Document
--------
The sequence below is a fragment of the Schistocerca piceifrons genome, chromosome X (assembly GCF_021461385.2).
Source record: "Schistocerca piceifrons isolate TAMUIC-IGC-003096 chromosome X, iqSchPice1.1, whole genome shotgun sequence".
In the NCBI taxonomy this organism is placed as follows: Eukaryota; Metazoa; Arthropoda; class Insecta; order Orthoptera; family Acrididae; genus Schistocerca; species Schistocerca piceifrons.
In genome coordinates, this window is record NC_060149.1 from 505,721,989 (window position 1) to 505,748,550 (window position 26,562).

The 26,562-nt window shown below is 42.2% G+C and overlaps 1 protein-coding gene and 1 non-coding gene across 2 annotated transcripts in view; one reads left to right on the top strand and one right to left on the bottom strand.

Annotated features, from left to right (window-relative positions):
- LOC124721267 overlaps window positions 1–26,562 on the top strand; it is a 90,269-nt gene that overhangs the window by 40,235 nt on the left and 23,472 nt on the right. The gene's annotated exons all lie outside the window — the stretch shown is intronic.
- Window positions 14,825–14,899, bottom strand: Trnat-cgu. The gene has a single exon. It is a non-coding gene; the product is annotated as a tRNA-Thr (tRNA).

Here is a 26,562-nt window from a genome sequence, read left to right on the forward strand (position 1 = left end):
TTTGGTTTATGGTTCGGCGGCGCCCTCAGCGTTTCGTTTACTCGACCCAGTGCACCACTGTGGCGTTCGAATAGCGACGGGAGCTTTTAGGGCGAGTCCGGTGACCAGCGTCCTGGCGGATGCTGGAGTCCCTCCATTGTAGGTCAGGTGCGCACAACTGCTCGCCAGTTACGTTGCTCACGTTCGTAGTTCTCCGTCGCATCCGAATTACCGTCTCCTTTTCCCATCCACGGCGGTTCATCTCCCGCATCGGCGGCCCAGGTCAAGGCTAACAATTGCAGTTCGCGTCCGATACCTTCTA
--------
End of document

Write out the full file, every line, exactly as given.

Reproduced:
The sequence below is a fragment of the Schistocerca piceifrons genome, chromosome X (assembly GCF_021461385.2).
Source record: "Schistocerca piceifrons isolate TAMUIC-IGC-003096 chromosome X, iqSchPice1.1, whole genome shotgun sequence".
In the NCBI taxonomy this organism is placed as follows: Eukaryota; Metazoa; Arthropoda; class Insecta; order Orthoptera; family Acrididae; genus Schistocerca; species Schistocerca piceifrons.
In genome coordinates, this window is record NC_060149.1 from 505,721,989 (window position 1) to 505,748,550 (window position 26,562).

The 26,562-nt window shown below is 42.2% G+C and overlaps 1 protein-coding gene and 1 non-coding gene across 2 annotated transcripts in view; one reads left to right on the top strand and one right to left on the bottom strand.

Annotated features, from left to right (window-relative positions):
- LOC124721267 overlaps window positions 1–26,562 on the top strand; it is a 90,269-nt gene that overhangs the window by 40,235 nt on the left and 23,472 nt on the right. The gene's annotated exons all lie outside the window — the stretch shown is intronic.
- Window positions 14,825–14,899, bottom strand: Trnat-cgu. The gene has a single exon. It is a non-coding gene; the product is annotated as a tRNA-Thr (tRNA).

Here is a 26,562-nt window from a genome sequence, read left to right on the forward strand (position 1 = left end):
TTTGGTTTATGGTTCGGCGGCGCCCTCAGCGTTTCGTTTACTCGACCCAGTGCACCACTGTGGCGTTCGAATAGCGACGGGAGCTTTTAGGGCGAGTCCGGTGACCAGCGTCCTGGCGGATGCTGGAGTCCCTCCATTGTAGGTCAGGTGCGCACAACTGCTCGCCAGTTACGTTGCTCACGTTCGTAGTTCTCCGTCGCATCCGAATTACCGTCTCCTTTTCCCATCCACGGCGGTTCATCTCCCGCATCGGCGGCCCAGGTCAAGGCTAACAATTGCAGTTCGCGTCCGATACCTTCTA